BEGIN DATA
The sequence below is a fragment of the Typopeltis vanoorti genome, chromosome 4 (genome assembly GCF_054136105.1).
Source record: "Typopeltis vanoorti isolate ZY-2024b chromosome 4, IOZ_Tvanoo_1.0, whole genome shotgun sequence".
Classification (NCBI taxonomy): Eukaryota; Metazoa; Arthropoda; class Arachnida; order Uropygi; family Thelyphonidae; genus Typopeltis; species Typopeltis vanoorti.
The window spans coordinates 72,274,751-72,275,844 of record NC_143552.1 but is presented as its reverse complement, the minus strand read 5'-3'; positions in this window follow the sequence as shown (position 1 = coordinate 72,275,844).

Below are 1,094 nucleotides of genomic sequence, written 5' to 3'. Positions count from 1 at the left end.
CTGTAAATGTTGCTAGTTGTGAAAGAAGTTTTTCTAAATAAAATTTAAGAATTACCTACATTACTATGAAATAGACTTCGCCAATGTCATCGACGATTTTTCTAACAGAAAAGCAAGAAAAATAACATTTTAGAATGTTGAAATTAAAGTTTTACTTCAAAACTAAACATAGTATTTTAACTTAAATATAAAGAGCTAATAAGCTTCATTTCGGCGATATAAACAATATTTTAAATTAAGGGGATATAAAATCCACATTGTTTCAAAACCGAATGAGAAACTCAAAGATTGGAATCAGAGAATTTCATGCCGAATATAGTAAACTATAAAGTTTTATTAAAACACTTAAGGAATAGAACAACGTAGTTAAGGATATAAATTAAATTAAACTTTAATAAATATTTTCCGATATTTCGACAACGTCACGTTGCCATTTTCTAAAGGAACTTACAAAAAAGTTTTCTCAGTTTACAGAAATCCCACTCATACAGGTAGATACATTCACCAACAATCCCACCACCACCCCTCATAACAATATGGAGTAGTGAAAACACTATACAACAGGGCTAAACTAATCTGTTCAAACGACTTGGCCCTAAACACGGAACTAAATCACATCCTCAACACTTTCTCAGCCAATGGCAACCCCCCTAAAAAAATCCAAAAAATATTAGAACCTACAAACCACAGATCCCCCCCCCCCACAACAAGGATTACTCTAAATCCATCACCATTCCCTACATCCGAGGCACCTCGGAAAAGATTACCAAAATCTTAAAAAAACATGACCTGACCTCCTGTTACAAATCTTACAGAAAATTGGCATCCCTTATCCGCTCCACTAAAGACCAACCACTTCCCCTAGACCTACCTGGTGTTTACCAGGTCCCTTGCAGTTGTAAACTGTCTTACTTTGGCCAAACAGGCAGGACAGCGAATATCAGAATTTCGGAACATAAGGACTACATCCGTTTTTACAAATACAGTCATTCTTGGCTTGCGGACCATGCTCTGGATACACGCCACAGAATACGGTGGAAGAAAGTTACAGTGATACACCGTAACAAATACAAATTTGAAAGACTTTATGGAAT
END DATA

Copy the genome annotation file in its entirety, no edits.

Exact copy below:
The sequence below is a fragment of the Typopeltis vanoorti genome, chromosome 4 (genome assembly GCF_054136105.1).
Source record: "Typopeltis vanoorti isolate ZY-2024b chromosome 4, IOZ_Tvanoo_1.0, whole genome shotgun sequence".
Classification (NCBI taxonomy): Eukaryota; Metazoa; Arthropoda; class Arachnida; order Uropygi; family Thelyphonidae; genus Typopeltis; species Typopeltis vanoorti.
The window spans coordinates 72,274,751-72,275,844 of record NC_143552.1 but is presented as its reverse complement, the minus strand read 5'-3'; positions in this window follow the sequence as shown (position 1 = coordinate 72,275,844).

Below are 1,094 nucleotides of genomic sequence, written 5' to 3'. Positions count from 1 at the left end.
CTGTAAATGTTGCTAGTTGTGAAAGAAGTTTTTCTAAATAAAATTTAAGAATTACCTACATTACTATGAAATAGACTTCGCCAATGTCATCGACGATTTTTCTAACAGAAAAGCAAGAAAAATAACATTTTAGAATGTTGAAATTAAAGTTTTACTTCAAAACTAAACATAGTATTTTAACTTAAATATAAAGAGCTAATAAGCTTCATTTCGGCGATATAAACAATATTTTAAATTAAGGGGATATAAAATCCACATTGTTTCAAAACCGAATGAGAAACTCAAAGATTGGAATCAGAGAATTTCATGCCGAATATAGTAAACTATAAAGTTTTATTAAAACACTTAAGGAATAGAACAACGTAGTTAAGGATATAAATTAAATTAAACTTTAATAAATATTTTCCGATATTTCGACAACGTCACGTTGCCATTTTCTAAAGGAACTTACAAAAAAGTTTTCTCAGTTTACAGAAATCCCACTCATACAGGTAGATACATTCACCAACAATCCCACCACCACCCCTCATAACAATATGGAGTAGTGAAAACACTATACAACAGGGCTAAACTAATCTGTTCAAACGACTTGGCCCTAAACACGGAACTAAATCACATCCTCAACACTTTCTCAGCCAATGGCAACCCCCCTAAAAAAATCCAAAAAATATTAGAACCTACAAACCACAGATCCCCCCCCCCCACAACAAGGATTACTCTAAATCCATCACCATTCCCTACATCCGAGGCACCTCGGAAAAGATTACCAAAATCTTAAAAAAACATGACCTGACCTCCTGTTACAAATCTTACAGAAAATTGGCATCCCTTATCCGCTCCACTAAAGACCAACCACTTCCCCTAGACCTACCTGGTGTTTACCAGGTCCCTTGCAGTTGTAAACTGTCTTACTTTGGCCAAACAGGCAGGACAGCGAATATCAGAATTTCGGAACATAAGGACTACATCCGTTTTTACAAATACAGTCATTCTTGGCTTGCGGACCATGCTCTGGATACACGCCACAGAATACGGTGGAAGAAAGTTACAGTGATACACCGTAACAAATACAAATTTGAAAGACTTTATGGAAT